25. A cellular radio system according to claim 13, wherein the delaying means adjust the transmission moments of the signals to be transmitted by the vocoder to the base stations in such a way that the signals arrive at the base stations substantially at the synchronized transmission moment of the air interface of the base stations.
US08774780 1996-12-30 1996-12-30 Transmission method and a cellular radio system Expired - Lifetime US5825760A (en)

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US08774780 US5825760A (en) 1996-12-30 1996-12-30 Transmission method and a cellular radio system
JP52965498A JP4571713B2 (en) 1996-12-30 1997-12-19 Transmission method and a cellular radio system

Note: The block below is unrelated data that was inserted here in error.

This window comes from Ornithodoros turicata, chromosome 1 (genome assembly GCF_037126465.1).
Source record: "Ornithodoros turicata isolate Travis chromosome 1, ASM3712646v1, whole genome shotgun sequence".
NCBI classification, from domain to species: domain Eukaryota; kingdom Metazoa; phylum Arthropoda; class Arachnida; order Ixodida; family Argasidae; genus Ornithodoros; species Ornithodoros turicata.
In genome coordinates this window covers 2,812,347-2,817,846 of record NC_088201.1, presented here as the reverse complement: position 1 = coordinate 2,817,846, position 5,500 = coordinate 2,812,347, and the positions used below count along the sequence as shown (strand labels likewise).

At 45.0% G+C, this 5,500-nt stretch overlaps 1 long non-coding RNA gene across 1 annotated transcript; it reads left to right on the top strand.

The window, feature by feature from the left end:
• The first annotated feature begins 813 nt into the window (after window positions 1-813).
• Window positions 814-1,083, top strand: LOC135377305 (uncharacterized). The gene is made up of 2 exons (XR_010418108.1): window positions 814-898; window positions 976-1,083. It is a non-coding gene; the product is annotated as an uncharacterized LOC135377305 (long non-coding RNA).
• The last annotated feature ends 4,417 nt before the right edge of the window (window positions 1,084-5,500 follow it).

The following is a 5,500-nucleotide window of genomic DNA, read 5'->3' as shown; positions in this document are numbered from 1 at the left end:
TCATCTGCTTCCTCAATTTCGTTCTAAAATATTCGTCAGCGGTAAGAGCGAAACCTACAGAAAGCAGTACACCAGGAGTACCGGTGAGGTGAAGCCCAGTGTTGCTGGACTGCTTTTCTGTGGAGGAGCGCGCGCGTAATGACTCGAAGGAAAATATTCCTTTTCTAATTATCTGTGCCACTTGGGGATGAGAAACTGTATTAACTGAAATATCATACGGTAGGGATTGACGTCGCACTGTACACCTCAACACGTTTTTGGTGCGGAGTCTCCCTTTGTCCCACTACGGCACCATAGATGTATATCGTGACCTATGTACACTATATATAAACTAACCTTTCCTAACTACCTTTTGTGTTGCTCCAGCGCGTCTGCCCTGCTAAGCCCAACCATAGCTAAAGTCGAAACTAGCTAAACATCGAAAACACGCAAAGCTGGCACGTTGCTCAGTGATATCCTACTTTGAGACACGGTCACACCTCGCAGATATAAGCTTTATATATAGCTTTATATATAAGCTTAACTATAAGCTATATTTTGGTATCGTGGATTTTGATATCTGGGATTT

EP19970948927 EP0956727B1 (en) 1996-12-30 1997-12-19 A transmission method and a cellular radio system
PCT/FI1997/000820 WO1998030032A3 (en) 1996-12-30 1997-12-19 Simulcast handoff method compensating for cable length differences
DE1997631401 DE69731401D1 (en) 1996-12-30 1997-12-19 Transmission method and cellular radio system
JP2009088803A JP2009153202A (en) 1996-12-30 2009-04-01 Transmission method and cellular radio system
JP2010204097A JP4741030B2 (en) 1996-12-30 2010-09-13 Transmission method and a cellular radio system

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EP0956727B1 (en) 2004-10-27 grant
DE69731401D1 (en) 2004-12-02 grant
JP2009153202A (en) 2009-07-09 application
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JP4571713B2 (en) 2010-10-27 grant
JP2001508611A (en) 2001-06-26 application